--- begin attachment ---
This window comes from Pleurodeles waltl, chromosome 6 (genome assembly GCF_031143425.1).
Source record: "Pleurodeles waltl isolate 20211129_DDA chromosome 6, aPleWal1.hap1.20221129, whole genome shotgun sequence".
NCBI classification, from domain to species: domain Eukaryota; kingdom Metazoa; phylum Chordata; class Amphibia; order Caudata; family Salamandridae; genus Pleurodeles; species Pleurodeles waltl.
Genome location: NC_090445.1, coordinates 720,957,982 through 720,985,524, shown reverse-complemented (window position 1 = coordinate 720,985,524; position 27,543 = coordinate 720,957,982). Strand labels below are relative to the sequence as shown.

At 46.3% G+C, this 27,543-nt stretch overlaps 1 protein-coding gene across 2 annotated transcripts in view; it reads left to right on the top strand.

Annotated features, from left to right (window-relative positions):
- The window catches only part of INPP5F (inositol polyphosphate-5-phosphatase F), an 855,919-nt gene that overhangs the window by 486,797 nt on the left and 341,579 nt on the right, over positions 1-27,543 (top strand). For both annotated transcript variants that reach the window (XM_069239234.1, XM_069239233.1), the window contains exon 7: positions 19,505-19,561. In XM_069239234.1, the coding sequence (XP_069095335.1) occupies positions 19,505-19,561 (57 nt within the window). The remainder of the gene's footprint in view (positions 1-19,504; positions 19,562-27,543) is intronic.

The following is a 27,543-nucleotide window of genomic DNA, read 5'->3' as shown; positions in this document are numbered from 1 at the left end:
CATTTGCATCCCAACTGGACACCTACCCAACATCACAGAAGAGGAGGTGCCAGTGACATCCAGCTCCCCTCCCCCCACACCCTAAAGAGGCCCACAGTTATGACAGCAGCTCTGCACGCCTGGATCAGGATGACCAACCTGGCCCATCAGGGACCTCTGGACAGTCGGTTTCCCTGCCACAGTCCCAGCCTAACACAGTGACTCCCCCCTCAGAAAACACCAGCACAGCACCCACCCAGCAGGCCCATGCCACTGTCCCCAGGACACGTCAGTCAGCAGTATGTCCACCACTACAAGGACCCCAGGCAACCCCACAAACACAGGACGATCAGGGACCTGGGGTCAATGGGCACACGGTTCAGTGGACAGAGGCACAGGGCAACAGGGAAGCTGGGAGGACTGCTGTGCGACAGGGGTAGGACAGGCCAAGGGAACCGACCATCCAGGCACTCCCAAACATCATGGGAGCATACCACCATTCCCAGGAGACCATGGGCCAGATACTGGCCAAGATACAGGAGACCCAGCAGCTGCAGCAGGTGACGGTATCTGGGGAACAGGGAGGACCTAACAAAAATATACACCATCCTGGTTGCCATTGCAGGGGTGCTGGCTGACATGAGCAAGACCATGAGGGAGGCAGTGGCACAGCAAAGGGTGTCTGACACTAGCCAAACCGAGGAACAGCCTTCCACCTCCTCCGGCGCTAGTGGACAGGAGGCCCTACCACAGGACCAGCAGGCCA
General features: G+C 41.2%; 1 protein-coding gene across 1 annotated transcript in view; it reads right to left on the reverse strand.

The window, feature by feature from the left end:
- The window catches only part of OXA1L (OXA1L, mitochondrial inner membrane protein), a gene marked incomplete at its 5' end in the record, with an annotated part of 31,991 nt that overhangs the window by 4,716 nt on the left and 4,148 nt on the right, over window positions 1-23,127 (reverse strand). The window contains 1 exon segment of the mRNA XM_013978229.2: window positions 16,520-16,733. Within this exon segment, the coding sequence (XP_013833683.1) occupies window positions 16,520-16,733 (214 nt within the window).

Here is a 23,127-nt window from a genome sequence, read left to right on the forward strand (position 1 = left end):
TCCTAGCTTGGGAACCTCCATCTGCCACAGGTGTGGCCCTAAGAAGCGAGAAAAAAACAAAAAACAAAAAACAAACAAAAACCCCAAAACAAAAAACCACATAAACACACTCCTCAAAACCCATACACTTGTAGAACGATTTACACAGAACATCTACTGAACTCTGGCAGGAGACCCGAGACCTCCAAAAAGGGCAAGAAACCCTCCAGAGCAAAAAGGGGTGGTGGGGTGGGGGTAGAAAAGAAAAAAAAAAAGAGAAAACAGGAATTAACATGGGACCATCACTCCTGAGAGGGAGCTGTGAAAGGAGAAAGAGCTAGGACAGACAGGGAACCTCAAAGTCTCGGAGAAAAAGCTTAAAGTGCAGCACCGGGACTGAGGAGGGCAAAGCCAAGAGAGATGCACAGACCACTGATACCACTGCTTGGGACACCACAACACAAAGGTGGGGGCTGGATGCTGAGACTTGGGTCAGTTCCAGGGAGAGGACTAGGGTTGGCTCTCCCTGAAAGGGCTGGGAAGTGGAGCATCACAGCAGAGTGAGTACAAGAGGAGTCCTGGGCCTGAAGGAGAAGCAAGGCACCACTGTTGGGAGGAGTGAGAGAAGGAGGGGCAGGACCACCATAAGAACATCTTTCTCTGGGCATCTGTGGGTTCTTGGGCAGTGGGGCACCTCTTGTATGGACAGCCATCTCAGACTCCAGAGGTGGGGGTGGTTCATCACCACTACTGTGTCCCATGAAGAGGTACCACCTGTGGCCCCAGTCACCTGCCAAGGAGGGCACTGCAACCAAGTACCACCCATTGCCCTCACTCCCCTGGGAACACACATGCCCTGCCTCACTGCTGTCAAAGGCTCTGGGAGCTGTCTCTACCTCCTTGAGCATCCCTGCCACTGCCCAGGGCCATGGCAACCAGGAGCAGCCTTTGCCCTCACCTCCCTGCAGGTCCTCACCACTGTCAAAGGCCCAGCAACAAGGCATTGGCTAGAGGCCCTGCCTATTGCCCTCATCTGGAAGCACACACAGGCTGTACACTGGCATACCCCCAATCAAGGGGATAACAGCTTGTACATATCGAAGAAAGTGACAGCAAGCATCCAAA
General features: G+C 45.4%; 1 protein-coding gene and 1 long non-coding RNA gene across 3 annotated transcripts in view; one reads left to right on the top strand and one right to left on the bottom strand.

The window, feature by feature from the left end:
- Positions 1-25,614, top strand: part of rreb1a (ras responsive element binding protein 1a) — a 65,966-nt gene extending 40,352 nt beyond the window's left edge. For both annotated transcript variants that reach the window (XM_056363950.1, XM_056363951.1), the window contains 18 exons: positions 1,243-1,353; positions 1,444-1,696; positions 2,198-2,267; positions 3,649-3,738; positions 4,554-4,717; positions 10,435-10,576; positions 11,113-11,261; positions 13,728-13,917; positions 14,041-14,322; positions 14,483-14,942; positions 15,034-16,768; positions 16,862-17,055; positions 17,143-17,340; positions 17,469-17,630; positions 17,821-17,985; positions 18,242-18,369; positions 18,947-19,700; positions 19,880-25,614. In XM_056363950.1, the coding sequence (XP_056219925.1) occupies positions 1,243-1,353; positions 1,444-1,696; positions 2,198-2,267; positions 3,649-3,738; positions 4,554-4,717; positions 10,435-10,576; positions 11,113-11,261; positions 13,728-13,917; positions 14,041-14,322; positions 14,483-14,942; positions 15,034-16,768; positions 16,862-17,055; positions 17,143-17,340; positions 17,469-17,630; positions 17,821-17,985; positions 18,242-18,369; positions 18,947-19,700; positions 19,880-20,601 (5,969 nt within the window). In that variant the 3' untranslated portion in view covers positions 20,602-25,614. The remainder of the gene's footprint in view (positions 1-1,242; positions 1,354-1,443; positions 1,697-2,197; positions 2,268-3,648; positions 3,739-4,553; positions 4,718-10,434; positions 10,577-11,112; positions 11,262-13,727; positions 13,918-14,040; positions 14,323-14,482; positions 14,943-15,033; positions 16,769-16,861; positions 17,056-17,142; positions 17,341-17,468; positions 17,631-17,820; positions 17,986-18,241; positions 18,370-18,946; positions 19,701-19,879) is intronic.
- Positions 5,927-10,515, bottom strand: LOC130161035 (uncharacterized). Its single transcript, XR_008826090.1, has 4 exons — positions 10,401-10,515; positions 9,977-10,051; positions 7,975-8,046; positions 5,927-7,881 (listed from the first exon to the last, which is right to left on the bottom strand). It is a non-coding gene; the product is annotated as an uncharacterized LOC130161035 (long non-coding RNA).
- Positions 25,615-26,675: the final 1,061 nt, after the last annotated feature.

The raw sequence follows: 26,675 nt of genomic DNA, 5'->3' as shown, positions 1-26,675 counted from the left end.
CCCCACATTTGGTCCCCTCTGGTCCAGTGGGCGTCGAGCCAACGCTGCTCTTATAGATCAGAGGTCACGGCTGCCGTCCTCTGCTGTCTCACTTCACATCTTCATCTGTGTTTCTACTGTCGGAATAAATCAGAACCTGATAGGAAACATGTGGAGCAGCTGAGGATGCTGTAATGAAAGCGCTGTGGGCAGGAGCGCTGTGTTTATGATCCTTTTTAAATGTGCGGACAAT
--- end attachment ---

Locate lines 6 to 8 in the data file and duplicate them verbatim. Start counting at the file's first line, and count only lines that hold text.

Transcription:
Annotated features, from left to right (window-relative positions):
- The window catches only part of INPP5F (inositol polyphosphate-5-phosphatase F), an 855,919-nt gene that overhangs the window by 486,797 nt on the left and 341,579 nt on the right, over positions 1-27,543 (top strand). For both annotated transcript variants that reach the window (XM_069239234.1, XM_069239233.1), the window contains exon 7: positions 19,505-19,561. In XM_069239234.1, the coding sequence (XP_069095335.1) occupies positions 19,505-19,561 (57 nt within the window). The remainder of the gene's footprint in view (positions 1-19,504; positions 19,562-27,543) is intronic.

The following is a 27,543-nucleotide window of genomic DNA, read 5'->3' as shown; positions in this document are numbered from 1 at the left end: